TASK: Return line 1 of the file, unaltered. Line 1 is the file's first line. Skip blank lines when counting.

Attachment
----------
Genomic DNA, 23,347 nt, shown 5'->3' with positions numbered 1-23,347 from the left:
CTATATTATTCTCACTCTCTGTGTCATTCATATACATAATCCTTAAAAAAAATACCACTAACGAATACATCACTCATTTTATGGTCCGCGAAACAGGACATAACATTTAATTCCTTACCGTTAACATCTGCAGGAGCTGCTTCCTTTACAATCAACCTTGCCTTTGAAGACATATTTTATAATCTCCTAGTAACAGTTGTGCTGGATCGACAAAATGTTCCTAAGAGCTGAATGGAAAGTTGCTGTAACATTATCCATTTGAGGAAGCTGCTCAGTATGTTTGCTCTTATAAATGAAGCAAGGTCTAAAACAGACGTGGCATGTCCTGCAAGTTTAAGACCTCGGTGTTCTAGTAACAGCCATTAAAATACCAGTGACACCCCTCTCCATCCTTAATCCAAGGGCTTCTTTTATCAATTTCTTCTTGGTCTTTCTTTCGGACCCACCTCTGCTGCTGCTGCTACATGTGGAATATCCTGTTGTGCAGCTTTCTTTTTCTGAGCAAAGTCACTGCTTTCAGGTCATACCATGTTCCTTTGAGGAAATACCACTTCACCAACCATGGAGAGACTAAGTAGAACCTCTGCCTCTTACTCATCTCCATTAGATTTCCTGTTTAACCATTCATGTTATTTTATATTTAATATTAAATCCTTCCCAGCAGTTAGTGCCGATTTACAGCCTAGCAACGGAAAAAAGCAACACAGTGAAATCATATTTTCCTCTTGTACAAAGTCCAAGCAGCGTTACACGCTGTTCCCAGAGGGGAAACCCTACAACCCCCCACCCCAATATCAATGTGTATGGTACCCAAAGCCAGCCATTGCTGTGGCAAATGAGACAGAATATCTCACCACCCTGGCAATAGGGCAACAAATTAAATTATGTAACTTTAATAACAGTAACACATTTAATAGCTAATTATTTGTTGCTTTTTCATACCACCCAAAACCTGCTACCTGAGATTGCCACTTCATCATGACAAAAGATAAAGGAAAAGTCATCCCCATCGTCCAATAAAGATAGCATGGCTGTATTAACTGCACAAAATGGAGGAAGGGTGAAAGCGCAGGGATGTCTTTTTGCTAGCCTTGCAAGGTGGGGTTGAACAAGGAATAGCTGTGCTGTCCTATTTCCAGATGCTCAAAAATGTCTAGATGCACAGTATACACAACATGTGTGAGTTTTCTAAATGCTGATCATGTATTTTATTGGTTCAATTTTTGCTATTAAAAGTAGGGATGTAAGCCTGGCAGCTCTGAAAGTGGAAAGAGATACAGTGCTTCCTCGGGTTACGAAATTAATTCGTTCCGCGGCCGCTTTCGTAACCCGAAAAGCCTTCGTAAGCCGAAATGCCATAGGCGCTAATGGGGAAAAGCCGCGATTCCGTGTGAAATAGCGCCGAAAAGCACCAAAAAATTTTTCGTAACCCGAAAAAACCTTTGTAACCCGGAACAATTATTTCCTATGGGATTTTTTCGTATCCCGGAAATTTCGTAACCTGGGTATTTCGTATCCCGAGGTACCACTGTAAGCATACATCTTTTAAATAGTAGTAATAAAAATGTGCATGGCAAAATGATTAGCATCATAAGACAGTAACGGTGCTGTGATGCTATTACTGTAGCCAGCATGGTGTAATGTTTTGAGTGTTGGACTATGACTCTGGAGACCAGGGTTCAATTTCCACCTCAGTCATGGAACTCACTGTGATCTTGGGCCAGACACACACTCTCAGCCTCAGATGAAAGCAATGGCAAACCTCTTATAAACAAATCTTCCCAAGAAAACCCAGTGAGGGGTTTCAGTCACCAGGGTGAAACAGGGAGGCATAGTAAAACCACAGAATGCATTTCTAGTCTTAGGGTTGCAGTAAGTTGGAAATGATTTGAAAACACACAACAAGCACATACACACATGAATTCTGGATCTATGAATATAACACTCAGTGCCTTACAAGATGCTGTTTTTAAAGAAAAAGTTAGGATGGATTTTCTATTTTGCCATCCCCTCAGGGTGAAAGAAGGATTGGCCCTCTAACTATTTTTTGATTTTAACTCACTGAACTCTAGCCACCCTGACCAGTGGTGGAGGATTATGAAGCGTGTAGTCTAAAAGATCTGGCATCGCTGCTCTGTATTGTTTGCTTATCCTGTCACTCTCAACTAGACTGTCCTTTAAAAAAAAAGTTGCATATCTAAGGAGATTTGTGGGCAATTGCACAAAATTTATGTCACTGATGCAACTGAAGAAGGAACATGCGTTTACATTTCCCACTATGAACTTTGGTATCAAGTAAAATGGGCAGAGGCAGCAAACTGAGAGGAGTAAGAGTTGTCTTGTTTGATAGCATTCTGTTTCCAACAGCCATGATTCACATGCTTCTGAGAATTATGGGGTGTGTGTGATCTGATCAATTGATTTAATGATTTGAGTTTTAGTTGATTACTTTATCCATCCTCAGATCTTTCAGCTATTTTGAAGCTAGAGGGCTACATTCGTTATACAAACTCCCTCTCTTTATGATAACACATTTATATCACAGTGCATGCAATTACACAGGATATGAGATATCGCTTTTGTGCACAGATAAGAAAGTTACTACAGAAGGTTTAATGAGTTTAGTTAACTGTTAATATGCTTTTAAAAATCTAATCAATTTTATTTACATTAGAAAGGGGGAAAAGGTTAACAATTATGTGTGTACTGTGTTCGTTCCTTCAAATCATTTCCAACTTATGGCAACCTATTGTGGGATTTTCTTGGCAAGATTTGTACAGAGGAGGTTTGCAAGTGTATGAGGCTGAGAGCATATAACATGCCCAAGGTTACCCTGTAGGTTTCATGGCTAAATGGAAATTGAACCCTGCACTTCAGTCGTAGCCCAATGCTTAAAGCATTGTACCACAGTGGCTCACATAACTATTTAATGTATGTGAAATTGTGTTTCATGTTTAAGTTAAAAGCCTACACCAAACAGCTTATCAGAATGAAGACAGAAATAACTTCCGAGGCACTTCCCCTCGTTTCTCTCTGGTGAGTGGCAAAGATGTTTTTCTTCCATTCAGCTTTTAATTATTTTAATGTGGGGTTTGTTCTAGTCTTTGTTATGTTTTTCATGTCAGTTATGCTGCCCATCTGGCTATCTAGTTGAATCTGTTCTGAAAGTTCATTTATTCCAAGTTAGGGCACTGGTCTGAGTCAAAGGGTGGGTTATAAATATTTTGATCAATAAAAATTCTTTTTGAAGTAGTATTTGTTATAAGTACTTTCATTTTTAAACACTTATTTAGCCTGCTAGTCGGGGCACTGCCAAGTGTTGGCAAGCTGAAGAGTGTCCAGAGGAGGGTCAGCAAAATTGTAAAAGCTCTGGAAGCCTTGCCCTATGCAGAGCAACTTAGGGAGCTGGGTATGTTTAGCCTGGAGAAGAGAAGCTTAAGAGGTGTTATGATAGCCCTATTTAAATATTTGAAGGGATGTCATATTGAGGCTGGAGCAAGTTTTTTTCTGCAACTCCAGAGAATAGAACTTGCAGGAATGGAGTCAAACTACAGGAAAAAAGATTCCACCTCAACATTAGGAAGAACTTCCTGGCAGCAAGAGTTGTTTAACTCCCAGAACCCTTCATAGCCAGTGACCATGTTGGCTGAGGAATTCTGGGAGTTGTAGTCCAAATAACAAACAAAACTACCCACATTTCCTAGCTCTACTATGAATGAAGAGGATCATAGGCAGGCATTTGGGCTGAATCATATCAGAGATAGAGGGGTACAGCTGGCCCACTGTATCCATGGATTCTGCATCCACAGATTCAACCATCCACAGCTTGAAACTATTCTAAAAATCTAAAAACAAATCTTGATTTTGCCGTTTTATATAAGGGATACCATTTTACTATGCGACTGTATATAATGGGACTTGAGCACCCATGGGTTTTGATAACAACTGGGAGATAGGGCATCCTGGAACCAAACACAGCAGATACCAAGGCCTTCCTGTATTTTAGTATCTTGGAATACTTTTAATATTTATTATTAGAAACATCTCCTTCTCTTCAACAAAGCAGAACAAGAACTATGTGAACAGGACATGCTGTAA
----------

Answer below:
Genomic DNA, 23,347 nt, shown 5'->3' with positions numbered 1-23,347 from the left: